So, if you feel like you're the only one who struggles to negotiate the intricacies of life with ease, pick up this book and discover that it isn't just you!
(Review by Rachael Dunn)
I Can Make You Hate by Charlie Brooker is published in hardback by Faber & Faber, priced £16.99 (ebook £7.55). Available now.
Charlie Brooker returns with his latest collection of articles from the Guardian and beyond.
For most readers, especially those familiar with his previous books, Brooker may seem like the angriest man alive, but his takedowns of reality TV and his general take on the world never fail to raise a smile.
In the last couple of years Brooker's popularity has grown and his articles have expanded to take in everything from fatherhood (he and TV presenter wife Konnie Huq have a seven-month-old son) to a memorable article that describes David Cameron as a lizard. Unlike his earlier books, everything here is presented in chronological order and this lends the book a feeling of progression that, in his other books, was missing.
For fans this is another essential purchase, but it also serves as an ideal introduction to Brooker for those still wondering what the fuss is all about.
(Review by Chris Gray)
Events Dear Boy, Events: A Political Diary Of Britain From Woolf To Campbell, edited by Ruth Winstone, is published in hardback by Profile Books, priced £25 (ebook £12.34). Available now.
Ruth Winstone, editor of Chris Mullin's trilogy of diaries, receives an 'irresistible' opportunity to edit a political diary of Britain and along with the opening of a door for her, a dream is realised for anyone who has a fondness for the unbridled truth and emotion that emanates from the pages of journals and diaries.
From the post Great War period to the Cameron years, the diaries are impeccably chosen and create a compelling route through history. As a picture of the reality behind the smoke screens becomes clearer, it incidentally portrays a more fragmented and often unstable landscape than we may have realised at certain junctures.
Masterfully edited, Events moves seamlessly through the decades, and the outcome is one of the most culturally and politically relevant pieces of literature of the year.
(Review by Tinashe Sithole)
Paper: An Elegy by Ian Sansom is published in hardback by Fourth Estate, priced £14.99. Available October 25.
The global appetite for paper is increasing. Paper is everywhere. In Paper: An Elegy, Ian Sansom asks us to imagine a world where there is no paper. From the more obvious books, letters, and diaries, through official documents, to tea bags, money, playing cards and the ephemera of everyday life, Sansom states his claim that we are paper people.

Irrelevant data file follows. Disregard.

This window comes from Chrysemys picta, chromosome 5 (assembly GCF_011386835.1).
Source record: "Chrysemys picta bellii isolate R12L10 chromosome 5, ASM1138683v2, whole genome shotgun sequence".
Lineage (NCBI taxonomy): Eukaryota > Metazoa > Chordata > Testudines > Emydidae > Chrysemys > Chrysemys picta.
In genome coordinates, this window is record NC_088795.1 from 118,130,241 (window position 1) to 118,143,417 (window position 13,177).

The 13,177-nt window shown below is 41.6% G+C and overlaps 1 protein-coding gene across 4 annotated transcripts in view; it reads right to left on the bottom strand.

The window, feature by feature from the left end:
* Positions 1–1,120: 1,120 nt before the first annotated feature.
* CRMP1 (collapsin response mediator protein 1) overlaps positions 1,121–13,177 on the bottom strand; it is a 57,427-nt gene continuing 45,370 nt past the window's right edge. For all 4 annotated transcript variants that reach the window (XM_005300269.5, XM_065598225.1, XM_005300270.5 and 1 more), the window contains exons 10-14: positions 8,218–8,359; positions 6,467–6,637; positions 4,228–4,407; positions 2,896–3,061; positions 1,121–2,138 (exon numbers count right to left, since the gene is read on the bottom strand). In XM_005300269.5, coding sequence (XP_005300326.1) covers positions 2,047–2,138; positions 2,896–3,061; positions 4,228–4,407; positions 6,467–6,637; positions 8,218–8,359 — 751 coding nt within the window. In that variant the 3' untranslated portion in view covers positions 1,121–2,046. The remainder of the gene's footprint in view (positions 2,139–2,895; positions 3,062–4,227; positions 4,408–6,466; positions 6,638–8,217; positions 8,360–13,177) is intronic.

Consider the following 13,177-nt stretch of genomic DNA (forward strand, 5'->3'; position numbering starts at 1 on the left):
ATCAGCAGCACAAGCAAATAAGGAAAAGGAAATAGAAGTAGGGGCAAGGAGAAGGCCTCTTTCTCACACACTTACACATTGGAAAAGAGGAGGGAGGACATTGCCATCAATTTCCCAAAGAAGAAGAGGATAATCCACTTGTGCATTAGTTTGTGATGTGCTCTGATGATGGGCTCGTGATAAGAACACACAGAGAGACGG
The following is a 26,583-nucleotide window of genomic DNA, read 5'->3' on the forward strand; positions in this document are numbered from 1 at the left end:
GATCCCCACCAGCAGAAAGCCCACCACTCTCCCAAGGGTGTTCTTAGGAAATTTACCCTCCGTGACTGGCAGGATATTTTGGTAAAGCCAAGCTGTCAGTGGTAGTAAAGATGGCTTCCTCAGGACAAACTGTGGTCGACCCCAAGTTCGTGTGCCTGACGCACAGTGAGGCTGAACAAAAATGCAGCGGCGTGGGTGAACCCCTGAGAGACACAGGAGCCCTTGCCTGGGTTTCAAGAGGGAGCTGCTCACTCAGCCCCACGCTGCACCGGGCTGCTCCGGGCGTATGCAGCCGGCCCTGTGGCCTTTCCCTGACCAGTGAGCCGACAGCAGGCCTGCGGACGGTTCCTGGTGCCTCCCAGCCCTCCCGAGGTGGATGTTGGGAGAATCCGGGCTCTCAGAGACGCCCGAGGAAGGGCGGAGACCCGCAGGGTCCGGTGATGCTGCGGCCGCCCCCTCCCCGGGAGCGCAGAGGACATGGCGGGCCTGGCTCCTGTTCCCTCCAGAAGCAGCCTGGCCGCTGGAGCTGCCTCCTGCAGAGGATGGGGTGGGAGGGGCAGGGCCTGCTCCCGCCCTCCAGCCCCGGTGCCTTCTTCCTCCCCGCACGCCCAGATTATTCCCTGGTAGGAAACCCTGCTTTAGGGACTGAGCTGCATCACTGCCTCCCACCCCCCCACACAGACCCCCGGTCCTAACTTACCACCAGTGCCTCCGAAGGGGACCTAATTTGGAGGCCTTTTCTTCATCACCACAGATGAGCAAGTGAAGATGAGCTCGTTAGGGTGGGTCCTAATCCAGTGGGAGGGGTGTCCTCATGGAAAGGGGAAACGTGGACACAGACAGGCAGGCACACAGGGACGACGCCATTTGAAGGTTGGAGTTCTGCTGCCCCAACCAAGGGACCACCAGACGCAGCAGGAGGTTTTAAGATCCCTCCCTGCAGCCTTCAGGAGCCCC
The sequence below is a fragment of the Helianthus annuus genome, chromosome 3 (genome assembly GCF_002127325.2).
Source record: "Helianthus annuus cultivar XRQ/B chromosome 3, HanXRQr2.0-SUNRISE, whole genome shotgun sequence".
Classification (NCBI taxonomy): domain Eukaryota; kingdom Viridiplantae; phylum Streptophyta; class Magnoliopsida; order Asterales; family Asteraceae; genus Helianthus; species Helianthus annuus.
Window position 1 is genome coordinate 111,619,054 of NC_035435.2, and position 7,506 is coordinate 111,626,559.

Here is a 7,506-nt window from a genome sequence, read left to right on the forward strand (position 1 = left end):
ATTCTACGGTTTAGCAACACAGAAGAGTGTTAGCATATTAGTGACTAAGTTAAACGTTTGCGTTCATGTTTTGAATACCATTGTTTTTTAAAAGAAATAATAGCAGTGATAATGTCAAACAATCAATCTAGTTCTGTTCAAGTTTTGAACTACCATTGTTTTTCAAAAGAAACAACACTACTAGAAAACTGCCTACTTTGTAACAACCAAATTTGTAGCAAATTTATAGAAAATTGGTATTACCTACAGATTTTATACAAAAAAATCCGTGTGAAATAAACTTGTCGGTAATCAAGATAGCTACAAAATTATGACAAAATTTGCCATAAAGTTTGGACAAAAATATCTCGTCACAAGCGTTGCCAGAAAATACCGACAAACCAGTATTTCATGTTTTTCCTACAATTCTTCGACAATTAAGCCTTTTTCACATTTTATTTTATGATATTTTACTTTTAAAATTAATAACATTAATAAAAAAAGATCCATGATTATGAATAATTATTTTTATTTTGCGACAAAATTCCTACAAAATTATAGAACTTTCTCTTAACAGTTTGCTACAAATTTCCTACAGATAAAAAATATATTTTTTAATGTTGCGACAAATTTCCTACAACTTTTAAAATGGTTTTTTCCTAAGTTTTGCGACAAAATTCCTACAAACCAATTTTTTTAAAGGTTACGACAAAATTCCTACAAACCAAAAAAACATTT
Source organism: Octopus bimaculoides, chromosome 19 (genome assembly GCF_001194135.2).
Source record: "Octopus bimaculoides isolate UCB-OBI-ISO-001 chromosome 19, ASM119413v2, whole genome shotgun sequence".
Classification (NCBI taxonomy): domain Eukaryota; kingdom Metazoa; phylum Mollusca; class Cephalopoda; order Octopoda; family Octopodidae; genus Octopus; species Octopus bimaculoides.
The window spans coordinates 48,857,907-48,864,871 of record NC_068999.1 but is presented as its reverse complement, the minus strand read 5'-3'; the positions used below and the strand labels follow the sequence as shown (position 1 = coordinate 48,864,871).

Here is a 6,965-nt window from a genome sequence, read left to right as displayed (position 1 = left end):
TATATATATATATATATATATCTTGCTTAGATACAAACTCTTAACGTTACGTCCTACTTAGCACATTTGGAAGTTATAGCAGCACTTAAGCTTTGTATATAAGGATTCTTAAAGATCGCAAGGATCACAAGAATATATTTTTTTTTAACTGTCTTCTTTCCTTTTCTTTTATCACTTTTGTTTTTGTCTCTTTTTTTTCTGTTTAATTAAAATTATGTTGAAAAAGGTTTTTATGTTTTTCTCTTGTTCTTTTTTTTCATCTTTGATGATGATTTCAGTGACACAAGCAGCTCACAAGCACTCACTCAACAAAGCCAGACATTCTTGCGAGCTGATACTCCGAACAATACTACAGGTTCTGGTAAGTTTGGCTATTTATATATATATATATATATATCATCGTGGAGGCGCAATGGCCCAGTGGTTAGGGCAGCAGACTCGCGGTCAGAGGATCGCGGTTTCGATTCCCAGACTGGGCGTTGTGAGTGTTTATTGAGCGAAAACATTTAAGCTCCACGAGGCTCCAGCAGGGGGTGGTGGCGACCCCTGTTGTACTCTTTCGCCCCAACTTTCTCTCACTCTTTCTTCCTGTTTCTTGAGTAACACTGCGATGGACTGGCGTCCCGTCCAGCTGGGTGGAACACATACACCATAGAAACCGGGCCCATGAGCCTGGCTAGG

Not only is our entry into the world marked by a piece of paper, and our exit by another, paper is the very medium through which our world is constructed. However, sales of ebooks outstrip those of traditional books, archives are being digitised, and who prints photographs anymore? Sansom self-consciously probes the place of paper in everyday life, on the very material whose status he questions.
The success of this book is its light-hearted and informative nature, for example vignettes on the history of toilet paper, sit alongside the history of Chinese paper making.
(Review by Liz Ellis)
Best-sellers for the week ending October 20
1 Wolf Hall, Hilary Mantel
2 The Hundred-Year-Old Man Who Climbed Out Of The Window And Disappeared, Jonas Jonasson
3 The Woman Who Went To Bed For A Year, Sue Townsend
4 A Street Cat Named Bob, James Bowen
5 Thinking, Fast And Slow, Daniel Kahneman
6 Perks Of Being a Wallflower, Stephen Chbosky
7 The House Of Silk: The New Sherlock Holmes Novel, Anthony Horowitz
8 Deborah Levy, Swimming Home
9 Fifty Shades Of Grey, EL James
10 Billionaire Boy, David Walliams
1 Bring Up The Bodies, Hilary Mantel
2 The Casual Vacancy, J.K. Rowling
3 Jamie's 15-Minute Meals, Jamie Oliver
4 Is It Just Me? Miranda Hart
5 Still Standing: The Savage Years, Paul O'Grady
6 Ratburger, David Walliams
7 On The Map, Simon Garfield
8 Emerald Star: Hetty Feather, Jacqueline Wilson
9 Guinness World Records 2013
10 Heroes Of Olympus: The Mark Of Athena, Rick Riordan
:: Note to editors: This is a resend of Book Reviews column transmitted Wednesday, October 24, adding the latest book chart from Waterstone's